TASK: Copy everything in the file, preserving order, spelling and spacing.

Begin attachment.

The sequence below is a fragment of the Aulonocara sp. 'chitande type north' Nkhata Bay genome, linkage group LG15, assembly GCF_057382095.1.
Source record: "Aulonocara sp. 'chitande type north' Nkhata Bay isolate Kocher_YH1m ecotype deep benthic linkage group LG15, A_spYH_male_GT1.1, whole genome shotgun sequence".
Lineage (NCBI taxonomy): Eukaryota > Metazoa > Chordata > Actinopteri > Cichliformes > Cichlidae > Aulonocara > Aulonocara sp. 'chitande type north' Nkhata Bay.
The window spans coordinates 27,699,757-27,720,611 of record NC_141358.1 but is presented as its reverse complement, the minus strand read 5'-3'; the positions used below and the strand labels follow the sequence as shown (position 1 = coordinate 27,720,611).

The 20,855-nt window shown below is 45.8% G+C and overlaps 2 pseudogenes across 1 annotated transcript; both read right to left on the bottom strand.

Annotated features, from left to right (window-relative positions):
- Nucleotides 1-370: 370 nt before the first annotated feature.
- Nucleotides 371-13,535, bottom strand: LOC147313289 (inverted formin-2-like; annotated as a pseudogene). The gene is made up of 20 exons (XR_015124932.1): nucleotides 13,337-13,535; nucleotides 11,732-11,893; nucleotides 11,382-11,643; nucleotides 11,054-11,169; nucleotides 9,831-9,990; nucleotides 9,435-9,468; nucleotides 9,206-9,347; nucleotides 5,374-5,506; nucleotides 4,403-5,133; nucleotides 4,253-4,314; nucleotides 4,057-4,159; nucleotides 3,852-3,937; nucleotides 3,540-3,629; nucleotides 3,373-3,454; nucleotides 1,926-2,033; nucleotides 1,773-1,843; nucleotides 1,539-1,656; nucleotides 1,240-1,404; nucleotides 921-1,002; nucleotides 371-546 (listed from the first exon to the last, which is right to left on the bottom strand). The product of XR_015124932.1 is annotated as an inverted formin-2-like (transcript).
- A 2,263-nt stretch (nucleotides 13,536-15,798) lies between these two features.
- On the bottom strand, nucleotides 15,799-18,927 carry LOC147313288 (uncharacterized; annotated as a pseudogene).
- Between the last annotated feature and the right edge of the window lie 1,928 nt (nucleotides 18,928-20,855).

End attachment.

The sequence below is a fragment of the Aulonocara sp. 'chitande type north' Nkhata Bay genome, linkage group LG15, assembly GCF_057382095.1.
Source record: "Aulonocara sp. 'chitande type north' Nkhata Bay isolate Kocher_YH1m ecotype deep benthic linkage group LG15, A_spYH_male_GT1.1, whole genome shotgun sequence".
Lineage (NCBI taxonomy): Eukaryota > Metazoa > Chordata > Actinopteri > Cichliformes > Cichlidae > Aulonocara > Aulonocara sp. 'chitande type north' Nkhata Bay.
The window spans coordinates 27,699,757-27,720,611 of record NC_141358.1 but is presented as its reverse complement, the minus strand read 5'-3'; the positions used below and the strand labels follow the sequence as shown (position 1 = coordinate 27,720,611).

The 20,855-nt window shown below is 45.8% G+C and overlaps 2 pseudogenes across 1 annotated transcript; both read right to left on the bottom strand.

Annotated features, from left to right (window-relative positions):
- Nucleotides 1-370: 370 nt before the first annotated feature.
- Nucleotides 371-13,535, bottom strand: LOC147313289 (inverted formin-2-like; annotated as a pseudogene). The gene is made up of 20 exons (XR_015124932.1): nucleotides 13,337-13,535; nucleotides 11,732-11,893; nucleotides 11,382-11,643; nucleotides 11,054-11,169; nucleotides 9,831-9,990; nucleotides 9,435-9,468; nucleotides 9,206-9,347; nucleotides 5,374-5,506; nucleotides 4,403-5,133; nucleotides 4,253-4,314; nucleotides 4,057-4,159; nucleotides 3,852-3,937; nucleotides 3,540-3,629; nucleotides 3,373-3,454; nucleotides 1,926-2,033; nucleotides 1,773-1,843; nucleotides 1,539-1,656; nucleotides 1,240-1,404; nucleotides 921-1,002; nucleotides 371-546 (listed from the first exon to the last, which is right to left on the bottom strand). The product of XR_015124932.1 is annotated as an inverted formin-2-like (transcript).
- A 2,263-nt stretch (nucleotides 13,536-15,798) lies between these two features.
- On the bottom strand, nucleotides 15,799-18,927 carry LOC147313288 (uncharacterized; annotated as a pseudogene).
- Between the last annotated feature and the right edge of the window lie 1,928 nt (nucleotides 18,928-20,855).